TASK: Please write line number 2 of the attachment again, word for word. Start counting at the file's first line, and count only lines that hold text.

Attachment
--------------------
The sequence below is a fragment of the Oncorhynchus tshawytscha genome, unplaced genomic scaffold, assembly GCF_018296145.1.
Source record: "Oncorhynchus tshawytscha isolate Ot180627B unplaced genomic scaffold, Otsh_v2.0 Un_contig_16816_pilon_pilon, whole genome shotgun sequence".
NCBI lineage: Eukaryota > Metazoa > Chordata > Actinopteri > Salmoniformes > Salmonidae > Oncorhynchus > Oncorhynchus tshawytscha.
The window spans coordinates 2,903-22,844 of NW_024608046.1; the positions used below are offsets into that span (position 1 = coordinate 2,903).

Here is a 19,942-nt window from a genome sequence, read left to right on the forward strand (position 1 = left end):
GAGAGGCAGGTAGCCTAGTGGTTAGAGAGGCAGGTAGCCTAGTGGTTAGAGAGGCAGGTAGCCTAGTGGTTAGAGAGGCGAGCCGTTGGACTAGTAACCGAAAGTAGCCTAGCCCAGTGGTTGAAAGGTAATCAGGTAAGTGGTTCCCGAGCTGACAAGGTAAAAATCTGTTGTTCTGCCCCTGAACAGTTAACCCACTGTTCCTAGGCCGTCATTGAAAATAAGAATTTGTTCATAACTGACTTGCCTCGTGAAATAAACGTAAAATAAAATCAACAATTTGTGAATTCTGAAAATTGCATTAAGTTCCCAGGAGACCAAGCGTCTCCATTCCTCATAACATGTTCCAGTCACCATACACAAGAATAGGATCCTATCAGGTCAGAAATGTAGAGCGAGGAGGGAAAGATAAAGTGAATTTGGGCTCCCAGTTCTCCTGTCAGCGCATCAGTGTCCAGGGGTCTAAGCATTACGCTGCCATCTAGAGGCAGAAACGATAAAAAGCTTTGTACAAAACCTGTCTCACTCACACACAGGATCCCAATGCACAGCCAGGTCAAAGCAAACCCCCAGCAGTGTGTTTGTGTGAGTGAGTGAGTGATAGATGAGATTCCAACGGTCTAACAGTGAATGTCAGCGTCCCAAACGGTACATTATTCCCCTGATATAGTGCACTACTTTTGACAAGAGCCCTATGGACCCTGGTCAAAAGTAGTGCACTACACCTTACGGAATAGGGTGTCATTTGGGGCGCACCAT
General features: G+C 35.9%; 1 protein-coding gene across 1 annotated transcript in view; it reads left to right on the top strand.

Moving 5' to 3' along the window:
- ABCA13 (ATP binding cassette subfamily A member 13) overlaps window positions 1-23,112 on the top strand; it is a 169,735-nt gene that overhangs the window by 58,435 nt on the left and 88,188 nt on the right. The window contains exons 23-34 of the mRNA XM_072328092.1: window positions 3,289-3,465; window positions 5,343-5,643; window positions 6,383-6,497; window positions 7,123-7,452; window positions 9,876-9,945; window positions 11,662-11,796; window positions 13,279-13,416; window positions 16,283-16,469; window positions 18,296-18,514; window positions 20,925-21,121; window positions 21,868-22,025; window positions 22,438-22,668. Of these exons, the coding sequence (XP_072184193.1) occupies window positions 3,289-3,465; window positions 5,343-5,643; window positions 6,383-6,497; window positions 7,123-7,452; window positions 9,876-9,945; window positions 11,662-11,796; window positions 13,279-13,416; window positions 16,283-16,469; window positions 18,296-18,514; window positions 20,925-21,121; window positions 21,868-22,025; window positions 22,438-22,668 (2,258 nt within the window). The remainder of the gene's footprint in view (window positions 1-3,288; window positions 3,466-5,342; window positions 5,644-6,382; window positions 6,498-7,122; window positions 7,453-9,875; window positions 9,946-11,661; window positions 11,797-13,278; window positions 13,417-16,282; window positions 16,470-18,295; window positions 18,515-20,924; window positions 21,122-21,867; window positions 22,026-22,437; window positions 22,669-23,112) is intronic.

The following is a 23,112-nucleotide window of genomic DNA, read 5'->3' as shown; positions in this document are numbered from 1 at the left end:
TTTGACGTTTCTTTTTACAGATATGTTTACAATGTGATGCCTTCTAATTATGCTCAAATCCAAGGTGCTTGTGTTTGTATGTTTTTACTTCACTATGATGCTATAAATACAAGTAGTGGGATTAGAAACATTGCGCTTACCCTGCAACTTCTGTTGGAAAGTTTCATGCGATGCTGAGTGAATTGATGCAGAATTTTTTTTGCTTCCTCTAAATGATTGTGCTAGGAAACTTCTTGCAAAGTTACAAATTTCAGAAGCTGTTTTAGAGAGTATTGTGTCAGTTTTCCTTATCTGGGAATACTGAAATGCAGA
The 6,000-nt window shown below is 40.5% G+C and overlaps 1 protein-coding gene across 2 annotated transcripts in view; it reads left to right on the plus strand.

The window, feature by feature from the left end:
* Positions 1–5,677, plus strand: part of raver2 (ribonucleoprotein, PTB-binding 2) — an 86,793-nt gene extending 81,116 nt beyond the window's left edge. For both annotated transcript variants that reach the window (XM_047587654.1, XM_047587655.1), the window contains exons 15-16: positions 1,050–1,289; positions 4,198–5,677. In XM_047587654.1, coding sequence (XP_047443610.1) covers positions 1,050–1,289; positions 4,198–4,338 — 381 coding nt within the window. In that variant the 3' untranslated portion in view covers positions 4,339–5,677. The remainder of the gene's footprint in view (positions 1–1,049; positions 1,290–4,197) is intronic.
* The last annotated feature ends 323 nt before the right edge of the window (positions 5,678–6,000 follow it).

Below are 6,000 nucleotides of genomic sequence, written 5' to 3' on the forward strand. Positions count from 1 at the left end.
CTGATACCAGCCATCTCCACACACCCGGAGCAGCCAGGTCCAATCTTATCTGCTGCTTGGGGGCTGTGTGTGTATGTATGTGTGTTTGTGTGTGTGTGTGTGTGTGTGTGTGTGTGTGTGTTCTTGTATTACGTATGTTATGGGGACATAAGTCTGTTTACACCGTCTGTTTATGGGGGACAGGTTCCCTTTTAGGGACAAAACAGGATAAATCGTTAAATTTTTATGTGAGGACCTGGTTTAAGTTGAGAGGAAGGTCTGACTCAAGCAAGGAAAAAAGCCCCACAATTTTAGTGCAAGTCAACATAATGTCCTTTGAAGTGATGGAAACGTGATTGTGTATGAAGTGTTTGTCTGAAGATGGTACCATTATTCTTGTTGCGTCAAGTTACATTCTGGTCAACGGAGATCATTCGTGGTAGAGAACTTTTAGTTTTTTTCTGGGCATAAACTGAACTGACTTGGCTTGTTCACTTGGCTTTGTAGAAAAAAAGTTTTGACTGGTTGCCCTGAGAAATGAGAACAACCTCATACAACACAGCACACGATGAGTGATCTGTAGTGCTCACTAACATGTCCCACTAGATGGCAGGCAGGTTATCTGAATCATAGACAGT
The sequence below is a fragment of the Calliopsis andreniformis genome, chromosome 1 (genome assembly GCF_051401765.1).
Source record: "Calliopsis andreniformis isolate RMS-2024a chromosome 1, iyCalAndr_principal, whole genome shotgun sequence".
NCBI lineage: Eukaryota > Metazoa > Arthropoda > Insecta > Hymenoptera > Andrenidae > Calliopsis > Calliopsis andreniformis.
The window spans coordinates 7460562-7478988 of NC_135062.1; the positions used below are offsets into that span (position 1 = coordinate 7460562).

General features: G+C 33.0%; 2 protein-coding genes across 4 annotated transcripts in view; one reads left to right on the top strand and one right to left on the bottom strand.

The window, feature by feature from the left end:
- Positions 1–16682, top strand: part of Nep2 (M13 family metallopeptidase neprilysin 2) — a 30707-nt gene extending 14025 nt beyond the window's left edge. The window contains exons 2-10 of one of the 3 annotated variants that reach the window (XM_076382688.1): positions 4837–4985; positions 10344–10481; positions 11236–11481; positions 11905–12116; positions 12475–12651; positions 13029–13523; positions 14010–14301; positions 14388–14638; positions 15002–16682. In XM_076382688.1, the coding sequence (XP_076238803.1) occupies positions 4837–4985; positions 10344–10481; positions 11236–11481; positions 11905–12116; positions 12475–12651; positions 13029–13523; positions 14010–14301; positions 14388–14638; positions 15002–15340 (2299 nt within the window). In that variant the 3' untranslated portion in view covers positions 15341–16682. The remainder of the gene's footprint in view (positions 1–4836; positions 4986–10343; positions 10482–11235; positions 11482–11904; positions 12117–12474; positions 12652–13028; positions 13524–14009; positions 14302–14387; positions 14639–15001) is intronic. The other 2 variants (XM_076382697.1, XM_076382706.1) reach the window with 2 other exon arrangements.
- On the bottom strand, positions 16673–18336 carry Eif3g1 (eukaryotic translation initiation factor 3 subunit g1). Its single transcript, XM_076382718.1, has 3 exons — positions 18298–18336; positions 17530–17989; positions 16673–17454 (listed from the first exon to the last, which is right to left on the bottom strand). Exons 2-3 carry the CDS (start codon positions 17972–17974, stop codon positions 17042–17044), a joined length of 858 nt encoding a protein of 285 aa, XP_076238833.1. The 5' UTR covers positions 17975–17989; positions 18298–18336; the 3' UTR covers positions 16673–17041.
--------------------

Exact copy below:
Source record: "Oncorhynchus tshawytscha isolate Ot180627B unplaced genomic scaffold, Otsh_v2.0 Un_contig_16816_pilon_pilon, whole genome shotgun sequence".